Honda Jazz Hatchback review
Clever packaging and spacious interior make the Honda Jazz a versatile supermini contender.
With its incredibly clever folding rear seats and spacious cabin, the Honda Jazz offers the kind of functionality rarely found in conventional small cars. A 2010 mid-life update has further boosted the car’s appeal, while a new hybrid model adds eco-friendly credentials.
Our Choice: 1.4 i-VTEC ES
Styling The Honda Jazz is boxy but well proportioned. Swept back headlights, a slim grille and discreet bonnet lines give the front-end a strong Honda family face. At the back the large tailgate is sandwiched between angular taillights. Hybrid models get a unique grille, while from ES trim onwards you get body coloured door mirrors. Step up to EX and you’ll benefit from alloy wheels and tinted glass.
Interior The Honda Jazz has cab forward and thick A-Pillars, which can cause nasty blind spots, while the driver’s seat is mounted a little high. However, build quality is hard to fault and there’s a reassuring solidity to the cabin. The dash design is well thought out and the chunky audio controls are simple to use, while the straightforward switchgear operates with precision. From ES trim upwards Bluetooth and cruise control are standard, while the range topping EXL-T model has leather and heated seats.
Driving and performance With light controls and reassuring handling the Jazz is a breeze to drive both around town and on the open road. There is some body roll and the steering is over assisted, but in the corners there’s plenty of grip action. The 1.2-litre and 1.4-litre petrol engines are smooth and wiling, and the manual gearbox has a lovely snappy shift. In contrast the CVT transmission is an acquired taste, as under acceleration it holds the revs intrusively high until you release the throttle. Unlike rival hybrid systems, the Honda IMA set-up doesn’t run in electric mode at low speeds, although it does help boost mid range urge. The combination of a firm ride and average refinement mean the Jazz is a tiring long distance companion.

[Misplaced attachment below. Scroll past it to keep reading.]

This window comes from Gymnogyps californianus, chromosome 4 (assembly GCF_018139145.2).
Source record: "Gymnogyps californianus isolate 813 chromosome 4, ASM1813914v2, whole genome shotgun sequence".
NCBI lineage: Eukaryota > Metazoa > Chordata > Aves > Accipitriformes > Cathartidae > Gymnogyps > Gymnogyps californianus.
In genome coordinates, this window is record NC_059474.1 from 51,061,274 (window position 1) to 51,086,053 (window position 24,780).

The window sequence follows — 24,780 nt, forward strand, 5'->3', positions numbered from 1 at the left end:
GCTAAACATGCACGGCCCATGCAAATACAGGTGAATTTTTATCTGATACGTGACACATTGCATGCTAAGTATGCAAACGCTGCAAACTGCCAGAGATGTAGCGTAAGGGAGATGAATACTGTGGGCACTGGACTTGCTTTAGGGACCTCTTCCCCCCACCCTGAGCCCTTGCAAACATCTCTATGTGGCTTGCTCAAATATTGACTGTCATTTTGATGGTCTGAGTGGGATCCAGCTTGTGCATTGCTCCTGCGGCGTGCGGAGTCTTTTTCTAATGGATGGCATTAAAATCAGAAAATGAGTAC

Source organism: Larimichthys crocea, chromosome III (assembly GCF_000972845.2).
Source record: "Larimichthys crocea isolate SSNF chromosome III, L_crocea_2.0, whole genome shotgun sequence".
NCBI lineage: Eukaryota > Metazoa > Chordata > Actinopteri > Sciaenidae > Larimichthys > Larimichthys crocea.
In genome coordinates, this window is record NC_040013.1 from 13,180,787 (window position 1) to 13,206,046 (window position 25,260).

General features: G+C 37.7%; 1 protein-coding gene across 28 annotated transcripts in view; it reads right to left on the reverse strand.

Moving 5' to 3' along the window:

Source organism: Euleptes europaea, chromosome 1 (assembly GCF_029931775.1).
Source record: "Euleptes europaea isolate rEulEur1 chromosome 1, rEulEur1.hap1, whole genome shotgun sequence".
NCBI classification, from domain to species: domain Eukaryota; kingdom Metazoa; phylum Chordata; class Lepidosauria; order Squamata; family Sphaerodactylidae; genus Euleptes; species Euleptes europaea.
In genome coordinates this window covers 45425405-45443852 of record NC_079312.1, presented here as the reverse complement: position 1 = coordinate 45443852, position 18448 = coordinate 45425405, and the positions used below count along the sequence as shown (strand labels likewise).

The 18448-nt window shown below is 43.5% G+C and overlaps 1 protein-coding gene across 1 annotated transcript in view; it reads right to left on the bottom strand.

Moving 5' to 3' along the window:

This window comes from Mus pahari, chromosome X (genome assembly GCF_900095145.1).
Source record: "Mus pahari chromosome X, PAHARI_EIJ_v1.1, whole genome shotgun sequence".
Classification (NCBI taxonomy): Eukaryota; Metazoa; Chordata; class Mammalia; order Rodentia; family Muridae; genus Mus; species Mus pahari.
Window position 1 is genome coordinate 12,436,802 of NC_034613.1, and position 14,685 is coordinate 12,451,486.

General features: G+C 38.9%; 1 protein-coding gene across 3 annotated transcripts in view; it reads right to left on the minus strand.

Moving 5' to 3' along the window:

MPG and running costs With no diesel engine available, the most fuel-efficient model in the range is the new IMA Hybrid. With emissions of 104g/km and claimed economy of 62.8mpg it’s also the cleanest offering. But it isn’t as frugal as leading diesel supermini rivals. The conventional 1.2 and 1.4-litre petrol models have a combined economy of 53.3 and 50.4mpg respectively, while 1.4-litre CVT versions are a fraction cleaner than its manual equivalent. Finally, above average residuals will be welcomed by private buyers.
Practicality Practicality is the Honda Jazz’s trump card. By moving the fuel tank from its usual spot in the rear to under the front seats, Honda created space for its award winning Magic Seats. These can be folded flat into the floor in one movement to create a 1,320-litre luggage space. Alternatively the bases fold upwards cinema style to allow tall items to stand upright. Thanks to tilting seat backs and a flat floor passenger space is good.
Reliability and safety The Honda Jazz has a strong reputation for reliability, earning it an excellent 12th place finish in our 2011 Driver Power survey. You can also expect a high level of customer service, with dealers earning praise for their technical knowledge and willingness to help. When it comes to safety even the entry-level S model gets curtain airbags, stability control and a trio of rear headrests. As a result the Jazz secured a five star rating in the EuroNCAP assessment.